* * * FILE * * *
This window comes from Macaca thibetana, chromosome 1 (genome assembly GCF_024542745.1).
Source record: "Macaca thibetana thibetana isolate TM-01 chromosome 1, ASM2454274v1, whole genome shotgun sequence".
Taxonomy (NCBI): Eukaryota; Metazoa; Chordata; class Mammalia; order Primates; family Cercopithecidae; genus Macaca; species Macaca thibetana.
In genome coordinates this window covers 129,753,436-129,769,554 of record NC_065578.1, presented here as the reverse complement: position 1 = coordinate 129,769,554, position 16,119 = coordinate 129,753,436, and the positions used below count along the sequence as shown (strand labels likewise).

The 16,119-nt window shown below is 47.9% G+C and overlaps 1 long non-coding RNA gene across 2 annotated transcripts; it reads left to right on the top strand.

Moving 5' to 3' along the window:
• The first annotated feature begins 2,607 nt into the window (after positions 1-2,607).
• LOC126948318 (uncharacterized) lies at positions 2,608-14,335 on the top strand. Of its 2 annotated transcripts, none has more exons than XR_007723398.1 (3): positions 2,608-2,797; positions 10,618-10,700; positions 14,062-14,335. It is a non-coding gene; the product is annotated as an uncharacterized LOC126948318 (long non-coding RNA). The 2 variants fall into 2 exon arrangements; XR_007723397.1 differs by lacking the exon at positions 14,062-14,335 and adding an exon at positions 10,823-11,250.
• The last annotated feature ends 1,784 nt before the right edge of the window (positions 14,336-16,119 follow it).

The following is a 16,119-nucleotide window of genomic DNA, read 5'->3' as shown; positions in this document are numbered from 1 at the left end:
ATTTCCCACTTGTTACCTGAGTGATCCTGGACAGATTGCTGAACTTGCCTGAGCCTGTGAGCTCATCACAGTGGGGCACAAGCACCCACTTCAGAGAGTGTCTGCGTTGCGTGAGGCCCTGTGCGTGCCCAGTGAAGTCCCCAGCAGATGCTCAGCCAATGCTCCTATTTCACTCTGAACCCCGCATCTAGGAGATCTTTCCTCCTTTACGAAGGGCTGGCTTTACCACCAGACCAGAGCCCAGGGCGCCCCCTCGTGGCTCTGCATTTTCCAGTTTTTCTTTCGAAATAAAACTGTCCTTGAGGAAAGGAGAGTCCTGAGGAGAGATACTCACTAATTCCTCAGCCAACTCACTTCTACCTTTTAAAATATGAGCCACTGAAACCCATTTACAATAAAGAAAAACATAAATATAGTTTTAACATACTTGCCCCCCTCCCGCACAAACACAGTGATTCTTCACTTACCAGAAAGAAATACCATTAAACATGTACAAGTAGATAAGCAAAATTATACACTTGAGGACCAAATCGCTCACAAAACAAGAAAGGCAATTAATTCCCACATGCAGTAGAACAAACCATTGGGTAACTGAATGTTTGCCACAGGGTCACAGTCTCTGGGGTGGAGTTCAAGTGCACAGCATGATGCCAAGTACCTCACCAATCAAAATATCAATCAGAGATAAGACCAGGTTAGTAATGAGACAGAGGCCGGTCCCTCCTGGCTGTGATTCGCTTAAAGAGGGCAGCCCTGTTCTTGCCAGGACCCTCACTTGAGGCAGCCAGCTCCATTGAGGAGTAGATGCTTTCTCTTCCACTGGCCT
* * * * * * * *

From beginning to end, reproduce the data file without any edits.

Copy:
This window comes from Macaca thibetana, chromosome 1 (genome assembly GCF_024542745.1).
Source record: "Macaca thibetana thibetana isolate TM-01 chromosome 1, ASM2454274v1, whole genome shotgun sequence".
Taxonomy (NCBI): Eukaryota; Metazoa; Chordata; class Mammalia; order Primates; family Cercopithecidae; genus Macaca; species Macaca thibetana.
In genome coordinates this window covers 129,753,436-129,769,554 of record NC_065578.1, presented here as the reverse complement: position 1 = coordinate 129,769,554, position 16,119 = coordinate 129,753,436, and the positions used below count along the sequence as shown (strand labels likewise).

The 16,119-nt window shown below is 47.9% G+C and overlaps 1 long non-coding RNA gene across 2 annotated transcripts; it reads left to right on the top strand.

Moving 5' to 3' along the window:
• The first annotated feature begins 2,607 nt into the window (after positions 1-2,607).
• LOC126948318 (uncharacterized) lies at positions 2,608-14,335 on the top strand. Of its 2 annotated transcripts, none has more exons than XR_007723398.1 (3): positions 2,608-2,797; positions 10,618-10,700; positions 14,062-14,335. It is a non-coding gene; the product is annotated as an uncharacterized LOC126948318 (long non-coding RNA). The 2 variants fall into 2 exon arrangements; XR_007723397.1 differs by lacking the exon at positions 14,062-14,335 and adding an exon at positions 10,823-11,250.
• The last annotated feature ends 1,784 nt before the right edge of the window (positions 14,336-16,119 follow it).

The following is a 16,119-nucleotide window of genomic DNA, read 5'->3' as shown; positions in this document are numbered from 1 at the left end:
ATTTCCCACTTGTTACCTGAGTGATCCTGGACAGATTGCTGAACTTGCCTGAGCCTGTGAGCTCATCACAGTGGGGCACAAGCACCCACTTCAGAGAGTGTCTGCGTTGCGTGAGGCCCTGTGCGTGCCCAGTGAAGTCCCCAGCAGATGCTCAGCCAATGCTCCTATTTCACTCTGAACCCCGCATCTAGGAGATCTTTCCTCCTTTACGAAGGGCTGGCTTTACCACCAGACCAGAGCCCAGGGCGCCCCCTCGTGGCTCTGCATTTTCCAGTTTTTCTTTCGAAATAAAACTGTCCTTGAGGAAAGGAGAGTCCTGAGGAGAGATACTCACTAATTCCTCAGCCAACTCACTTCTACCTTTTAAAATATGAGCCACTGAAACCCATTTACAATAAAGAAAAACATAAATATAGTTTTAACATACTTGCCCCCCTCCCGCACAAACACAGTGATTCTTCACTTACCAGAAAGAAATACCATTAAACATGTACAAGTAGATAAGCAAAATTATACACTTGAGGACCAAATCGCTCACAAAACAAGAAAGGCAATTAATTCCCACATGCAGTAGAACAAACCATTGGGTAACTGAATGTTTGCCACAGGGTCACAGTCTCTGGGGTGGAGTTCAAGTGCACAGCATGATGCCAAGTACCTCACCAATCAAAATATCAATCAGAGATAAGACCAGGTTAGTAATGAGACAGAGGCCGGTCCCTCCTGGCTGTGATTCGCTTAAAGAGGGCAGCCCTGTTCTTGCCAGGACCCTCACTTGAGGCAGCCAGCTCCATTGAGGAGTAGATGCTTTCTCTTCCACTGGCCT